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Finding the MAC Address & Host Name of a computer is a very simple task that will help us support you better by giving us more information on your machine. These two bits of information are what we use to uniquely identify your computer on our network, and they are instrumental in our troubleshooting process.

Windows Instructions

The steps for finding a MAC on Windows based PCs are as follows:

1. Open the start menu Command Prompt or enter the key bind WIN + R (where WIN is the Windows key on your keyboard), type in cmd.

Run Manager file window

2. Click the application that shows up in the start menu, or if you used the key bind press enter or OK on the Run Manager Window

3. This should open up a window that looks like the one shown below, from here type in "ipconfig /all" and press enter.

    Command Prompt Window

4. From the previous step your command prompt shell should have populated with text relating to your computer's network connection and the hardware within your PC.

5. Scroll within the window until you see a header titled "Wireless LAN Adapter Wi-Fi:" or alternatively, if you are running from an Ethernet connection look for "Ethernet Adapter <Ethernet Name>".

6. Underneath this header you should see a line titled "Physical Address. . . . . . . . . . : <MAC Address>". The text following the colon is your computer's MAC Address.

  MAC Address

7. You can then highlight the text and use CTRL + C to email it or save it. Another option is to write it down so that you have it readily available in the future.

Finding a Host Name on a Windows based PC:

1. Open Command Prompt (Start Menu ⇒ Lookup "Command Prompt").

2. From the Command Prompt shell type in "hostname" and press enter.

3. The name that populates your shell is the Host Name of your machine and is what we use in the Active Directory to find your computer.

  Host Name

4. You can then either copy this by highlighting then using CTRL + C or by writing it down for future reference.

Mac OS X instructions

The steps for finding a MAC on a Mac OS X machine are as follows:

1. Open System Preferences through the Cog icon on your application bar or by going to the Apple icon in the top left corner and selecting System Preferences.

2. Under Internet & Wireless open Network.

Network Preferences

3. If you are using Wi-Fi to access our network click on the Wi-Fi tab within the left side menu, otherwise click on the Ethernet option.

Ethernet / Wifi Selection

4. On the bottom right of either of these menus click the "Advanced..." Button.

5. This will open up a new screen; go to the "Hardware" Tab and look for "MAC Address."

6. The mixture of letters and numbers following this is your computer's unique MAC that we use to find you on our network.


Finding a Host Name on a Mac OS X machine:

1. Open System Preferences as outlined in Step 1 above.

2. Look for the "Sharing" tab within your System Preferences, this should be a blue folder with a walking road symbol within it.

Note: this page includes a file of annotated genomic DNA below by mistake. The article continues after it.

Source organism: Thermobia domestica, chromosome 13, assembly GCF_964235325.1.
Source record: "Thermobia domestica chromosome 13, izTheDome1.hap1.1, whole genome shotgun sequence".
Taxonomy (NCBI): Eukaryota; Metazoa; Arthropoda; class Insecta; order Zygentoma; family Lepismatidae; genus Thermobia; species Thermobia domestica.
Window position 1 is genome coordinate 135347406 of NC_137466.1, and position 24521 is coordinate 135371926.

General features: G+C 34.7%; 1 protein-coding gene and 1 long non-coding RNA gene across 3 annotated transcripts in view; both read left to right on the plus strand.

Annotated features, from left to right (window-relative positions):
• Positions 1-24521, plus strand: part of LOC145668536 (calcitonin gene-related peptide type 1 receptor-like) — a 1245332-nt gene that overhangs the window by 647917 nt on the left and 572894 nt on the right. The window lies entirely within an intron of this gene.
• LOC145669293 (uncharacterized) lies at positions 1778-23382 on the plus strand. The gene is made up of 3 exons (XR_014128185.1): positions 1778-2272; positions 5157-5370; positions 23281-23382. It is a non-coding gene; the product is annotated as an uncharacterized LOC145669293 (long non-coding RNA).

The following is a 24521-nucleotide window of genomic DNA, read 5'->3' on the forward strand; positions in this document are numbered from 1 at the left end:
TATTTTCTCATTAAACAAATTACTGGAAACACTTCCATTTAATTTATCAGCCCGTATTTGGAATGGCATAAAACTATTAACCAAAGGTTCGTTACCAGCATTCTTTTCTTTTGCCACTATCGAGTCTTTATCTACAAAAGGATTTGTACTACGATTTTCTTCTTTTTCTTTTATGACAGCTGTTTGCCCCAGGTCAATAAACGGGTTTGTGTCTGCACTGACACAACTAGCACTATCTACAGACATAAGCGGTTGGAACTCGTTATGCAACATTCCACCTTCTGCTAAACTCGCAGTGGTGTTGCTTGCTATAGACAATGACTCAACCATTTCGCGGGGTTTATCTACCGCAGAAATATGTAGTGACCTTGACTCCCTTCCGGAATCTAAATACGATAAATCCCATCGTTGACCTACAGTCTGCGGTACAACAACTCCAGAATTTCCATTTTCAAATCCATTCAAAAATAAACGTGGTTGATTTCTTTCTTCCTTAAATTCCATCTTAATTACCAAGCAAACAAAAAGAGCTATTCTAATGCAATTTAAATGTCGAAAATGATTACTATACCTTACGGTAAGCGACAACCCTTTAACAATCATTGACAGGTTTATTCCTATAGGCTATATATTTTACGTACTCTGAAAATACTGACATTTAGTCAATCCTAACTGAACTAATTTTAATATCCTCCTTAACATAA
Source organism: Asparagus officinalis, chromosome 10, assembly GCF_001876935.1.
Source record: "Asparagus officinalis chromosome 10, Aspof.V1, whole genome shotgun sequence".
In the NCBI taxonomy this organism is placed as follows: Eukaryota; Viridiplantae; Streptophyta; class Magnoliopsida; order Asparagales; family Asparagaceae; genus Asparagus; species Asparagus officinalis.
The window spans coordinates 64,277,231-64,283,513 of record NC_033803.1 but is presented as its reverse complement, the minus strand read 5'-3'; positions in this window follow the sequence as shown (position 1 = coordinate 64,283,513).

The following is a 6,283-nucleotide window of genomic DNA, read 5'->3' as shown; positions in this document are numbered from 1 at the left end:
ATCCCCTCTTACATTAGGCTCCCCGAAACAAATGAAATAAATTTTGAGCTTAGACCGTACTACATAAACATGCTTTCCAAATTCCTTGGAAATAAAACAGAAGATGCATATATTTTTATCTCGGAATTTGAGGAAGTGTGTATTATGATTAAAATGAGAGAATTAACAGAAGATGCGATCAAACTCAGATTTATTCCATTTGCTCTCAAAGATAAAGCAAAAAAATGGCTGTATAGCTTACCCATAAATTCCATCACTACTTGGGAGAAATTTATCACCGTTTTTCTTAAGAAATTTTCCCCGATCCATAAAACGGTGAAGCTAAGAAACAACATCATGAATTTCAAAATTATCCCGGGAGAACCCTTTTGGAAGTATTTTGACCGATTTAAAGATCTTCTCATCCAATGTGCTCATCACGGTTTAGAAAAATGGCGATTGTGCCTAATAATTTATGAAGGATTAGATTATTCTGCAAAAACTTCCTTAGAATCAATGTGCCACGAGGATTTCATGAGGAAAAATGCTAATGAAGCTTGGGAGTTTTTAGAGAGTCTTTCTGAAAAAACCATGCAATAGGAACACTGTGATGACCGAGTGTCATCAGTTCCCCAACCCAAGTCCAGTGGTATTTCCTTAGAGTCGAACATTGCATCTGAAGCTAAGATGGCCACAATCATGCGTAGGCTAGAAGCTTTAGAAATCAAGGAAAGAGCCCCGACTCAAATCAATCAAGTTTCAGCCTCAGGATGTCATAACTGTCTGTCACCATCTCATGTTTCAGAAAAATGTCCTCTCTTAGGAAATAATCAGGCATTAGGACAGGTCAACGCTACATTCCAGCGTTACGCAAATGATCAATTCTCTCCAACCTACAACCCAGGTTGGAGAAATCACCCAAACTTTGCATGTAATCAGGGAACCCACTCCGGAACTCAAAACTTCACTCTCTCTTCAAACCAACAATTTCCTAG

Sharing Tab

3. Once you click on this tab you will see a Computer Name, this is your host name on our network.

Host Example

Unix / Linux based System Instructions

The steps for finding a MAC on a Unix based machine are as follows:

1. Open up a terminal shell by either using CTRL + T or by searching for terminal within your application's menu.

             1a. Note: CTRL + T only works on debian based distributions, you may need to search within the application menu.

2. From the terminal shell make sure that you have the proper permissions by entering "sudo su." This will prompt you for your root password; if you don't have a root account then type the Administrator password for your account.

          Sudo su command entry

    2a. Step 2 depends entirely on your Computer permission scheme so may not need Sudo permissions to perform this lookup.

3. Within the shell type "ifconfig" and press enter to proceed.

          No Output ifconfig image

4. You should now see the shell populated with information about your network connection; look for eth0 if you are using a Ethernet connection or wlan0 if you are using a Wi-Fi connection on our network.

5. Next to either eth0: or wlan0: you will see "HWaddr:" or depending on your distribution you will see "ether:"

Ubuntu ifconfig
The distribution used here is Ubuntu but it should be similar or exactly the same on most distributions, you can use Google to find your exact steps.

6. The letters and numbers following these sub headers are your machine's MAC Address.

Finding a Host Name on a Linux / Unix based system:

Preface: Depending on your machine's security settings, you may need to enter a Sudo shell as outlined above in Step 2.

1. Start by opening a terminal with either CTRL + ALT + T or searching for terminal within your application manager.

2. From the shell that pops up, type and enter "hostname" or "hostnamectl".

        Hostname Console entry

3. The name that then populates the shell is your computer's unique host name. Alternatively, if you used "hostnamectl" this will be your "Static Hostname".